I’m quite surprised they’d want my name associated with their cause at all, because I’ve made no secret of my support for a woman’s right to choose an abortion, both in writing and by testifying before my state legislature and even on the local news. While I am a loud and proud mom to a child with a disability, I prefer to take a disability-positive stance rather than opposing legal abortion. Furthermore, I have a very serious heart defect, very nearly died as a result of my pregnancy and birth experience, and have been told in no uncertain terms by my doctors that any future pregnancies would be life threatening. I have an IUD that will hopefully keep it from coming down to it, but I would not think twice to save my own life and stay here to continue caring for my two existing children who need me.

I know I’m within my legal rights to request my image be removed, for sure, but I’m not sure I can do much about my words being quoted and used in this manner.

In the meantime, I want it to be very very clear: I am Sarah Orsborn, I have beautiful twins, one of my daughters has Spina Bifida, and I have a heart defect. I support safe and legal abortion access. I am pro-child, pro-family, pro-disability-rights, and unabashedly pro-choice.

If you came here via LifeNews expecting something else, I’m setting the record straight.

Yes, I have a child with a disability. I’m still pro-choice.

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I feel I have to write this post, in the midst of Spina Bifida awareness month and all, because I don’t want anyone to get the wrong idea.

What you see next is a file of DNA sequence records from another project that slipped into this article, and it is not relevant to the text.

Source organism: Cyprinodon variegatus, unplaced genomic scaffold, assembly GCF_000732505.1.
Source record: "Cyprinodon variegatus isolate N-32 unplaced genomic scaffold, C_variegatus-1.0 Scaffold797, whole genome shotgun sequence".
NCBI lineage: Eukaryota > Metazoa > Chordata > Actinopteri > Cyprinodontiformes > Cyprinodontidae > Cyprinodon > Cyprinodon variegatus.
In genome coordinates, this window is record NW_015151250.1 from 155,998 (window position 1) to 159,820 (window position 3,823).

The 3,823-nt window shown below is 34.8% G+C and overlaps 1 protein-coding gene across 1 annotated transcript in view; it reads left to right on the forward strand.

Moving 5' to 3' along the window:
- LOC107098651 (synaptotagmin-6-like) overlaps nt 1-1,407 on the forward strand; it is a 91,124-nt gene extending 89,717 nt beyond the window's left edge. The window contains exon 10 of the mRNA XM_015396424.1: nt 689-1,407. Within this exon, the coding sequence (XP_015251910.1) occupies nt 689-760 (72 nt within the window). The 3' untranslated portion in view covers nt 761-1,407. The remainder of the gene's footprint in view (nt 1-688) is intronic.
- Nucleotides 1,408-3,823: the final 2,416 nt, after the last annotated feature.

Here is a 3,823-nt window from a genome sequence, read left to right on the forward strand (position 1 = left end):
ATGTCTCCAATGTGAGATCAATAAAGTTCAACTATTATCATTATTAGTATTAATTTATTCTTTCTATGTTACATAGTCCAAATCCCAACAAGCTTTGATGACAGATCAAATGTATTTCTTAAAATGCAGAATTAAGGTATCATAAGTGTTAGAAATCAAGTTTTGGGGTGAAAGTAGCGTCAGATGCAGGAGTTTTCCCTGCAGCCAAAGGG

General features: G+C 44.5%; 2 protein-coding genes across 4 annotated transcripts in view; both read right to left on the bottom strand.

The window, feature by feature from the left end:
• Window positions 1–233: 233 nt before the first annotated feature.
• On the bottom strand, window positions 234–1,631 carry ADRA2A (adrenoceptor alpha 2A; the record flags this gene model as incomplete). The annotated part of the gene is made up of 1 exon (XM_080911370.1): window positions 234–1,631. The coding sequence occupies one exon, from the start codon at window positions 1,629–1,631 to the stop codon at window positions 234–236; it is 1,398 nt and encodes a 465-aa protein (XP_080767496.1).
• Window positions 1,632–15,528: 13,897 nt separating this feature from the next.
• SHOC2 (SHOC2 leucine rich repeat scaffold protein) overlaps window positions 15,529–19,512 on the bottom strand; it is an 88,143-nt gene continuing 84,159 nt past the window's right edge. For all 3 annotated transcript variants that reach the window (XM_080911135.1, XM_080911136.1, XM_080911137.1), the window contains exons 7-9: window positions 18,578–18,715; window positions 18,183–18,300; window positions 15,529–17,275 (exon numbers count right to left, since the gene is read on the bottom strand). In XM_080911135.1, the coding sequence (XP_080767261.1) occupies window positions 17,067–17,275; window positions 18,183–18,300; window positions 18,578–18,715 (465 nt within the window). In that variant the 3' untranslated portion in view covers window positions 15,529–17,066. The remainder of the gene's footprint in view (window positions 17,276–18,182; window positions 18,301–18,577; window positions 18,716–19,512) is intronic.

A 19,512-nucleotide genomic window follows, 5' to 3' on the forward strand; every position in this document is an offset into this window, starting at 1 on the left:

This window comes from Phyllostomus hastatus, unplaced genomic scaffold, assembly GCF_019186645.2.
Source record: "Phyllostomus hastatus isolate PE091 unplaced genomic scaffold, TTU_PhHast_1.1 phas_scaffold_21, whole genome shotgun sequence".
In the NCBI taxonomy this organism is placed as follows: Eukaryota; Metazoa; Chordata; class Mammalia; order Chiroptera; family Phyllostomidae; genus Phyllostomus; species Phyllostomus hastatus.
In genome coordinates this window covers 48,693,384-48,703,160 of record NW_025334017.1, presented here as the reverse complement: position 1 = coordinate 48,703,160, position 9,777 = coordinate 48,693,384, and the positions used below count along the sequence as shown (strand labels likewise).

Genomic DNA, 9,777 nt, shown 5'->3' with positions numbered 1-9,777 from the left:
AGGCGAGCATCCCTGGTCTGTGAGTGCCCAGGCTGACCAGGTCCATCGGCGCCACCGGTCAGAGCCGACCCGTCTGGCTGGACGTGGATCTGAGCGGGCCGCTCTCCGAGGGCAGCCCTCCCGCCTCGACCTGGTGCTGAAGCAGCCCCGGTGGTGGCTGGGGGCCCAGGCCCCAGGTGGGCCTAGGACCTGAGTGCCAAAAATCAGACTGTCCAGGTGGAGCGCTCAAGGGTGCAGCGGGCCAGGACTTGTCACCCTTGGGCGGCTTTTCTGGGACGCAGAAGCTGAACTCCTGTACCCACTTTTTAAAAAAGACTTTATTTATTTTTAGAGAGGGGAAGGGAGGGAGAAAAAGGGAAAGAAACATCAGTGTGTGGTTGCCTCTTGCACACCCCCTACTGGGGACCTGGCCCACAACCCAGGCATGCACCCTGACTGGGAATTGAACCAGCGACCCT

I see it a lot, parents of kids with SB or other disabilities, angry that at some point in their fetal diagnosis experience, a doctor dared offer them the option of terminating their pregnancy. I agree that a lot of the time, this “option” is presented in what some feel is a hurtful way, a way they believe suggests that their kids’ lives aren’t worth living, a way that seems to later produce parents who are defiant– doctors said my kid shouldn’t live, but NOW LOOK AT HIM! TAKE THAT, DOCTORS! No one ever presented that option to us, just like the fetal surgeries weren’t an option for us, because it would have risked the other twin too much, so I have never felt pressured in any way to terminate a pregnancy.

I also admit that I read things like a stat that says 60% of parents who receive a fetal diagnosis of Spina Bifida choose termination, and it makes me sad. Because I look at my beautiful, vibrant Claire, and I do think her life is obviously worth living. I’m madly in love with her. I can’t imagine life without her.

But the thing is, I realize that my life, my choices, and even my daughter aren’t the same as everyone else’s situation. I realize, and have testified to that effect before the Arkansas Senate (and on the local news), that not everyone receives a manageable fetal diagnosis– many receive a devastating one. And in the midst of tough choices and pain, I want every family to have safe, compassionate, OPTIONS.

So there it is. I’m the mom of a kid with a disability, and I’m pro choice. Part of why I write, part of why I participate in things like #embracethebif and want people to see what Spina Bifida looks like is because I do think that 60% stat should be far lower. I do think parents should know that kids like Claire are whole, complete, beautiful, and vibrant, because that might make the choice to carry such a pregnancy a little bit easier. It’s also why I support disability rights, fight stigma, and want access to healthcare, childcare, and developmental services. It’s why I support education and employment access. All things that might make the choice to bring a child with a disability into this world a little easier.

But I’m still pro-choice. Pro-child, pro-family, pro-disability, pro-choice. I hope that even if you disagree, you can respect that. I hope that even if you disagree, we can keep fighting together for all the other stuff we do agree on. I don’t want to fight with anyone. I just had to put this out there because I was uncomfortable with some of the anti-choice ways Spina Bifida Awareness rhetoric can be used, and I don’t want to be lumped in with that.